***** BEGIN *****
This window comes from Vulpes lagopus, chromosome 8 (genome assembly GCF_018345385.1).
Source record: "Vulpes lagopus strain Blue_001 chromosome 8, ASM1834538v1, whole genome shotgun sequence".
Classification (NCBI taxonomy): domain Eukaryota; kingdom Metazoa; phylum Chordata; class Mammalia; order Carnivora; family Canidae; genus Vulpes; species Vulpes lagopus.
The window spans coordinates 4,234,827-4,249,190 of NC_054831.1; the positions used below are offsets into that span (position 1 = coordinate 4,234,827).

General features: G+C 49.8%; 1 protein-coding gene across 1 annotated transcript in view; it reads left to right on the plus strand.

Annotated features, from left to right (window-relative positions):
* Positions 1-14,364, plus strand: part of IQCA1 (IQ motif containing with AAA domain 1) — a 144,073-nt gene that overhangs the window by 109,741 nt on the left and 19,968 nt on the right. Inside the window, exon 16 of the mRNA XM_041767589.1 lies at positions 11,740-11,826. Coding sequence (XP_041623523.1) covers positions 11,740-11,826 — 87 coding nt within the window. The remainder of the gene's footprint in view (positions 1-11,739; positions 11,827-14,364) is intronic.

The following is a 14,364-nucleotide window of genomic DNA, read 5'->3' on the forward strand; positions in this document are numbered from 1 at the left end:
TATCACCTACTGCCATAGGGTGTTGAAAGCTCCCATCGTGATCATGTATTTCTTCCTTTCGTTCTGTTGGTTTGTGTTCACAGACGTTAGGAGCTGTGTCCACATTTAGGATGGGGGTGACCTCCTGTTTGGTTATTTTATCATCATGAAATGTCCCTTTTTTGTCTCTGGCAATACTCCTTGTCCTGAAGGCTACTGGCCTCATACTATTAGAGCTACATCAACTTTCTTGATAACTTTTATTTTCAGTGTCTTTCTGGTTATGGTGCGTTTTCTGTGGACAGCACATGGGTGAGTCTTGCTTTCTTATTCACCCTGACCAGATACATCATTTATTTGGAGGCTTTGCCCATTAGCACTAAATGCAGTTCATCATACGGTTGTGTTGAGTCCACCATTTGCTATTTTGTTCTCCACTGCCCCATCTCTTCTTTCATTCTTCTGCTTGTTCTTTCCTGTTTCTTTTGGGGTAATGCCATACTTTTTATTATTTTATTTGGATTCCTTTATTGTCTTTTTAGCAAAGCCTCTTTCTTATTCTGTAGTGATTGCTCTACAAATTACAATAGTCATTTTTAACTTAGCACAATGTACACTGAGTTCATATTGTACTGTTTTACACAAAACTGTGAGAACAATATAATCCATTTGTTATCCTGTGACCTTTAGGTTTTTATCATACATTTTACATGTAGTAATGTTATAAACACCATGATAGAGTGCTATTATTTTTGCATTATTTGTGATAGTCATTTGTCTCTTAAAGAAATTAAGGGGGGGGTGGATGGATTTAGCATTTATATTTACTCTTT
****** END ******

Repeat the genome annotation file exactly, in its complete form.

This window comes from Vulpes lagopus, chromosome 8 (genome assembly GCF_018345385.1).
Source record: "Vulpes lagopus strain Blue_001 chromosome 8, ASM1834538v1, whole genome shotgun sequence".
Classification (NCBI taxonomy): domain Eukaryota; kingdom Metazoa; phylum Chordata; class Mammalia; order Carnivora; family Canidae; genus Vulpes; species Vulpes lagopus.
The window spans coordinates 4,234,827-4,249,190 of NC_054831.1; the positions used below are offsets into that span (position 1 = coordinate 4,234,827).

General features: G+C 49.8%; 1 protein-coding gene across 1 annotated transcript in view; it reads left to right on the plus strand.

Annotated features, from left to right (window-relative positions):
* Positions 1-14,364, plus strand: part of IQCA1 (IQ motif containing with AAA domain 1) — a 144,073-nt gene that overhangs the window by 109,741 nt on the left and 19,968 nt on the right. Inside the window, exon 16 of the mRNA XM_041767589.1 lies at positions 11,740-11,826. Coding sequence (XP_041623523.1) covers positions 11,740-11,826 — 87 coding nt within the window. The remainder of the gene's footprint in view (positions 1-11,739; positions 11,827-14,364) is intronic.

The following is a 14,364-nucleotide window of genomic DNA, read 5'->3' on the forward strand; positions in this document are numbered from 1 at the left end:
TATCACCTACTGCCATAGGGTGTTGAAAGCTCCCATCGTGATCATGTATTTCTTCCTTTCGTTCTGTTGGTTTGTGTTCACAGACGTTAGGAGCTGTGTCCACATTTAGGATGGGGGTGACCTCCTGTTTGGTTATTTTATCATCATGAAATGTCCCTTTTTTGTCTCTGGCAATACTCCTTGTCCTGAAGGCTACTGGCCTCATACTATTAGAGCTACATCAACTTTCTTGATAACTTTTATTTTCAGTGTCTTTCTGGTTATGGTGCGTTTTCTGTGGACAGCACATGGGTGAGTCTTGCTTTCTTATTCACCCTGACCAGATACATCATTTATTTGGAGGCTTTGCCCATTAGCACTAAATGCAGTTCATCATACGGTTGTGTTGAGTCCACCATTTGCTATTTTGTTCTCCACTGCCCCATCTCTTCTTTCATTCTTCTGCTTGTTCTTTCCTGTTTCTTTTGGGGTAATGCCATACTTTTTATTATTTTATTTGGATTCCTTTATTGTCTTTTTAGCAAAGCCTCTTTCTTATTCTGTAGTGATTGCTCTACAAATTACAATAGTCATTTTTAACTTAGCACAATGTACACTGAGTTCATATTGTACTGTTTTACACAAAACTGTGAGAACAATATAATCCATTTGTTATCCTGTGACCTTTAGGTTTTTATCATACATTTTACATGTAGTAATGTTATAAACACCATGATAGAGTGCTATTATTTTTGCATTATTTGTGATAGTCATTTGTCTCTTAAAGAAATTAAGGGGGGGGTGGATGGATTTAGCATTTATATTTACTCTTT